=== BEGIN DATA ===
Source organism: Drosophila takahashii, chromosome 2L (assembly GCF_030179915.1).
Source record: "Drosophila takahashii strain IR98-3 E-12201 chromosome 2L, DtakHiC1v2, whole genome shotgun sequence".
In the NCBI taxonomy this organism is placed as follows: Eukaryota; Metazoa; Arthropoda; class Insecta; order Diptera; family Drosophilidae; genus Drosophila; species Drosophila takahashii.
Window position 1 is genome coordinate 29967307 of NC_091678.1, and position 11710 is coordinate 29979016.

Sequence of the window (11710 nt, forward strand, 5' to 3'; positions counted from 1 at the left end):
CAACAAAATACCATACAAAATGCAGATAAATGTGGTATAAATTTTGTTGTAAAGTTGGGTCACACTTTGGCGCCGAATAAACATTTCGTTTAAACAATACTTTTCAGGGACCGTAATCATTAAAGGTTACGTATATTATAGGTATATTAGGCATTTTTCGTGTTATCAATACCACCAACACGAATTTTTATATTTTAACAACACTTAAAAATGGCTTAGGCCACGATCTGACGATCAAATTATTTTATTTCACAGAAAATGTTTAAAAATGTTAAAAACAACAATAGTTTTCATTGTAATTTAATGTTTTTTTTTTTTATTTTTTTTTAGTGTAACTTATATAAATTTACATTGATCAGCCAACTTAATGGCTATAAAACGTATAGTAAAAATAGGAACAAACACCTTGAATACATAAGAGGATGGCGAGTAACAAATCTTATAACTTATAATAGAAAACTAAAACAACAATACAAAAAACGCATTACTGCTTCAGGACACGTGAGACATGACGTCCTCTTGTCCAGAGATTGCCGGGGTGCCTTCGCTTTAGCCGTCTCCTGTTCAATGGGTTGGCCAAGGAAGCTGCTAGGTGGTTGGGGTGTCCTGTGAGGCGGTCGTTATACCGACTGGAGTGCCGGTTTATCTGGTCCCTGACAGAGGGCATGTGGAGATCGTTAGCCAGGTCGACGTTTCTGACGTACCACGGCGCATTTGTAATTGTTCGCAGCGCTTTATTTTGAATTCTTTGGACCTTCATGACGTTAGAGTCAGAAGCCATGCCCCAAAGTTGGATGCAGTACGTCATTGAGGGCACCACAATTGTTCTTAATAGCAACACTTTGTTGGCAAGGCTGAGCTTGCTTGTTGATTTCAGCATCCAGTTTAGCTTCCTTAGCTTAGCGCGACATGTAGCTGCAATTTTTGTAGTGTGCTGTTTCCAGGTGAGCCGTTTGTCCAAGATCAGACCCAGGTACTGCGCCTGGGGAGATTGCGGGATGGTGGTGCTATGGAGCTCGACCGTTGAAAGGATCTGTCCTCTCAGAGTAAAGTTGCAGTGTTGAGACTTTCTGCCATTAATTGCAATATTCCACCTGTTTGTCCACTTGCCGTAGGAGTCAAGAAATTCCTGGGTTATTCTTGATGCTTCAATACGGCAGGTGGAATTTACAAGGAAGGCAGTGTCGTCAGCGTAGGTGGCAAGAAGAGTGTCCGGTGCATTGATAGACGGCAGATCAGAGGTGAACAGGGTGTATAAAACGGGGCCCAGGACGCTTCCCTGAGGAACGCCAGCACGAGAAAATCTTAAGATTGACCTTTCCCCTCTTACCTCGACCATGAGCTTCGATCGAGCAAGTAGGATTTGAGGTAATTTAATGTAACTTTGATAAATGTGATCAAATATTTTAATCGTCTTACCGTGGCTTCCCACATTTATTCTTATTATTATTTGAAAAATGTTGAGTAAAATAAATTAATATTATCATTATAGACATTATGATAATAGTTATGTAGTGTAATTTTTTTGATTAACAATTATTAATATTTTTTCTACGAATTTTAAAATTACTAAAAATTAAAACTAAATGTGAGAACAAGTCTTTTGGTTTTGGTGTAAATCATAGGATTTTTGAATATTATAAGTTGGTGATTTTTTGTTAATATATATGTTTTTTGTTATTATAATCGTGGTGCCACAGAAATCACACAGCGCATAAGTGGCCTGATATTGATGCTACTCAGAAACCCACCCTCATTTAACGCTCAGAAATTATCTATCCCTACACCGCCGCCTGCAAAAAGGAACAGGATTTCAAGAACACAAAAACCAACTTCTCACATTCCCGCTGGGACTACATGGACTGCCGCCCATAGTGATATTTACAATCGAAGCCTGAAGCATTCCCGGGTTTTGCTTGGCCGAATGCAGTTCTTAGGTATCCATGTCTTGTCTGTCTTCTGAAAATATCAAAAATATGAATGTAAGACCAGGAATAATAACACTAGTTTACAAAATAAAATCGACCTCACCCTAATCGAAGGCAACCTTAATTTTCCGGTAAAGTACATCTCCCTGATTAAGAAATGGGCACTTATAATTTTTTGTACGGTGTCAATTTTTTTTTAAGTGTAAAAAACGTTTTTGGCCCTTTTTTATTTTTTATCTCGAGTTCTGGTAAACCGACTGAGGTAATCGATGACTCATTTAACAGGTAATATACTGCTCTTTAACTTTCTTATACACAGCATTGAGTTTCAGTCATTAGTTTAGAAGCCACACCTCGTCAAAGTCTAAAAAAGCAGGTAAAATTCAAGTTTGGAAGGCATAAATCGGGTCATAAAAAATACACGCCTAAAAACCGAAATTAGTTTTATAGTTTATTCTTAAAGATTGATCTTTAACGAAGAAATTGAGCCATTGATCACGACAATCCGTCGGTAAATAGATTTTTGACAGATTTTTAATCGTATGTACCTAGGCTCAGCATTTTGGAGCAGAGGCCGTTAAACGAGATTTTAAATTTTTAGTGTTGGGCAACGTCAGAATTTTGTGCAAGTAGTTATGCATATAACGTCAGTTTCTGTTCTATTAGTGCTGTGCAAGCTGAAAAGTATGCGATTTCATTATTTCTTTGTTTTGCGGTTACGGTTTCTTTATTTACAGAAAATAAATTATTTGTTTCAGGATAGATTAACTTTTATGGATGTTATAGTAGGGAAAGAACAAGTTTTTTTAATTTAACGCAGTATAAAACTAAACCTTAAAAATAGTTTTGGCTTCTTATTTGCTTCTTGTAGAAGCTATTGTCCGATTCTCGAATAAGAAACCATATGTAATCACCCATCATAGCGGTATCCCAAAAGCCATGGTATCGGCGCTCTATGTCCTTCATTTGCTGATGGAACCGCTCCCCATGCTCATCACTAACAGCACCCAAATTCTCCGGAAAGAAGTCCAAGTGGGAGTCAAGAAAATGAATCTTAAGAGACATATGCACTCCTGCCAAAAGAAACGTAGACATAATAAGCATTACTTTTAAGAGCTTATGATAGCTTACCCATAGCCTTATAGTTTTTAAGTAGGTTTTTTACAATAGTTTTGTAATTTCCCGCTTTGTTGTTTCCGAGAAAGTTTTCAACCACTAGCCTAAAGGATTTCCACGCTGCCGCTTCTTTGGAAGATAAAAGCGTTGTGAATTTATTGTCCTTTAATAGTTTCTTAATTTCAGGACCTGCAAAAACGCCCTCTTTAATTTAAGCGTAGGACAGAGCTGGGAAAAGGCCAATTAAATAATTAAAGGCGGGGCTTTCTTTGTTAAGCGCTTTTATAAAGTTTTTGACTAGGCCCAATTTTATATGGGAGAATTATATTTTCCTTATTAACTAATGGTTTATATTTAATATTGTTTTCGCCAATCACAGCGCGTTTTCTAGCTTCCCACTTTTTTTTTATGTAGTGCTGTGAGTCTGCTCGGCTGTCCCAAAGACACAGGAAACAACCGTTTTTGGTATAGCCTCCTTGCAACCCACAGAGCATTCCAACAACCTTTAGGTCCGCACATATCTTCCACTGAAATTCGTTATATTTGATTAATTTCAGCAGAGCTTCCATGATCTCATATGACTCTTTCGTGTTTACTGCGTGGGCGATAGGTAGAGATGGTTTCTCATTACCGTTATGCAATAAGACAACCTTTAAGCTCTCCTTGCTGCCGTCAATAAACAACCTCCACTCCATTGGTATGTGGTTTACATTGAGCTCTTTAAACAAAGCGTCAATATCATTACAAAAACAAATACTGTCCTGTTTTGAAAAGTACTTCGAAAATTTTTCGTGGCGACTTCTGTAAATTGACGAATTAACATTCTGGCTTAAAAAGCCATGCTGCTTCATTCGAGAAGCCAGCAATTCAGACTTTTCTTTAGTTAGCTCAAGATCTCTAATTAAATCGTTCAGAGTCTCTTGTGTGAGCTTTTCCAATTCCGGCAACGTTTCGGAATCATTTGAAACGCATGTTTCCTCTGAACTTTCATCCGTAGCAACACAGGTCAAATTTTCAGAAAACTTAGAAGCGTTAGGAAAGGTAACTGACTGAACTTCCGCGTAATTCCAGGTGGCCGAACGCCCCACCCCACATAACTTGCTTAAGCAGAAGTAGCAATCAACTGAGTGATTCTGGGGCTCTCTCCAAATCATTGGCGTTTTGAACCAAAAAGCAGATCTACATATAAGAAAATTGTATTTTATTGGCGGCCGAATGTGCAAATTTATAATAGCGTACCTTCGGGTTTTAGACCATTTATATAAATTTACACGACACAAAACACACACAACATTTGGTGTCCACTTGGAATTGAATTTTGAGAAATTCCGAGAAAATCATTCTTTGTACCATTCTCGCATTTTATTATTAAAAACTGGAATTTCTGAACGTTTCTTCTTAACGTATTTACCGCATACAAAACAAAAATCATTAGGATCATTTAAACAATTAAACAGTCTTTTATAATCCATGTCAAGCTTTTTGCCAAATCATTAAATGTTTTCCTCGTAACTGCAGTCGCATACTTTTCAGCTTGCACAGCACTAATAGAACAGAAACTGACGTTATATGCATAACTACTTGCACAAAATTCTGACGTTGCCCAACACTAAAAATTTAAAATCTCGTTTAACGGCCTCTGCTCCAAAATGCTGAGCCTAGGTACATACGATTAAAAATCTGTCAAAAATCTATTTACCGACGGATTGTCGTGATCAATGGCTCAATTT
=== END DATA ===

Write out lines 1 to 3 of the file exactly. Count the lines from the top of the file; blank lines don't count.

Source organism: Drosophila takahashii, chromosome 2L (assembly GCF_030179915.1).
Source record: "Drosophila takahashii strain IR98-3 E-12201 chromosome 2L, DtakHiC1v2, whole genome shotgun sequence".
In the NCBI taxonomy this organism is placed as follows: Eukaryota; Metazoa; Arthropoda; class Insecta; order Diptera; family Drosophilidae; genus Drosophila; species Drosophila takahashii.